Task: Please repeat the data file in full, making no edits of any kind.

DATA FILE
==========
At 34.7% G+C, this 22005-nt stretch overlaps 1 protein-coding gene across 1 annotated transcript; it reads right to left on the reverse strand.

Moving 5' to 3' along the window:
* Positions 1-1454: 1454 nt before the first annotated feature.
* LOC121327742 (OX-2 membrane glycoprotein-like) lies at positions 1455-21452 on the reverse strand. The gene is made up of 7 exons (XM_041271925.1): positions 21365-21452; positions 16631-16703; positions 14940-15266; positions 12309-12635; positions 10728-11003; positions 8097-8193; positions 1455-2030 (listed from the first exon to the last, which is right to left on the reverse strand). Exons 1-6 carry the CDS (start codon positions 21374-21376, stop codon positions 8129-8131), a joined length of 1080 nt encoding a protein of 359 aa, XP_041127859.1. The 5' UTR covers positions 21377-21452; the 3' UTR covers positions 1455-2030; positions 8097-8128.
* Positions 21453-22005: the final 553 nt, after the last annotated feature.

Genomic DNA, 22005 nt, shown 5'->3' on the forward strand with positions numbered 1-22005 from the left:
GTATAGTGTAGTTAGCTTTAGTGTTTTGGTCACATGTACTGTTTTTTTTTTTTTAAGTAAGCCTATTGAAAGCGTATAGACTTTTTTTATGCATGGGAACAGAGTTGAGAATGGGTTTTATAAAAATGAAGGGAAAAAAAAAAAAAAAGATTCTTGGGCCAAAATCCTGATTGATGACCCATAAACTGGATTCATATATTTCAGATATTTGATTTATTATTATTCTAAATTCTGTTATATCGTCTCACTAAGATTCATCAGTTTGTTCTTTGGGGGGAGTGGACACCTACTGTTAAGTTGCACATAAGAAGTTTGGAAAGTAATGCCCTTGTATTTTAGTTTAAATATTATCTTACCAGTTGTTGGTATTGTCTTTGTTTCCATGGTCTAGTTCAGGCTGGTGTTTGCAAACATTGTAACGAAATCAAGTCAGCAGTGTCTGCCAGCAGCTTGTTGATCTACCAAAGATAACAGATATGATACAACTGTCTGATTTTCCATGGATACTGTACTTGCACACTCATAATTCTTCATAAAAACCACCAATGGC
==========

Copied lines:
At 34.7% G+C, this 22005-nt stretch overlaps 1 protein-coding gene across 1 annotated transcript; it reads right to left on the reverse strand.

Moving 5' to 3' along the window:
* Positions 1-1454: 1454 nt before the first annotated feature.
* LOC121327742 (OX-2 membrane glycoprotein-like) lies at positions 1455-21452 on the reverse strand. The gene is made up of 7 exons (XM_041271925.1): positions 21365-21452; positions 16631-16703; positions 14940-15266; positions 12309-12635; positions 10728-11003; positions 8097-8193; positions 1455-2030 (listed from the first exon to the last, which is right to left on the reverse strand). Exons 1-6 carry the CDS (start codon positions 21374-21376, stop codon positions 8129-8131), a joined length of 1080 nt encoding a protein of 359 aa, XP_041127859.1. The 5' UTR covers positions 21377-21452; the 3' UTR covers positions 1455-2030; positions 8097-8128.
* Positions 21453-22005: the final 553 nt, after the last annotated feature.

Genomic DNA, 22005 nt, shown 5'->3' on the forward strand with positions numbered 1-22005 from the left:
GTATAGTGTAGTTAGCTTTAGTGTTTTGGTCACATGTACTGTTTTTTTTTTTTTAAGTAAGCCTATTGAAAGCGTATAGACTTTTTTTATGCATGGGAACAGAGTTGAGAATGGGTTTTATAAAAATGAAGGGAAAAAAAAAAAAAAAGATTCTTGGGCCAAAATCCTGATTGATGACCCATAAACTGGATTCATATATTTCAGATATTTGATTTATTATTATTCTAAATTCTGTTATATCGTCTCACTAAGATTCATCAGTTTGTTCTTTGGGGGGAGTGGACACCTACTGTTAAGTTGCACATAAGAAGTTTGGAAAGTAATGCCCTTGTATTTTAGTTTAAATATTATCTTACCAGTTGTTGGTATTGTCTTTGTTTCCATGGTCTAGTTCAGGCTGGTGTTTGCAAACATTGTAACGAAATCAAGTCAGCAGTGTCTGCCAGCAGCTTGTTGATCTACCAAAGATAACAGATATGATACAACTGTCTGATTTTCCATGGATACTGTACTTGCACACTCATAATTCTTCATAAAAACCACCAATGGC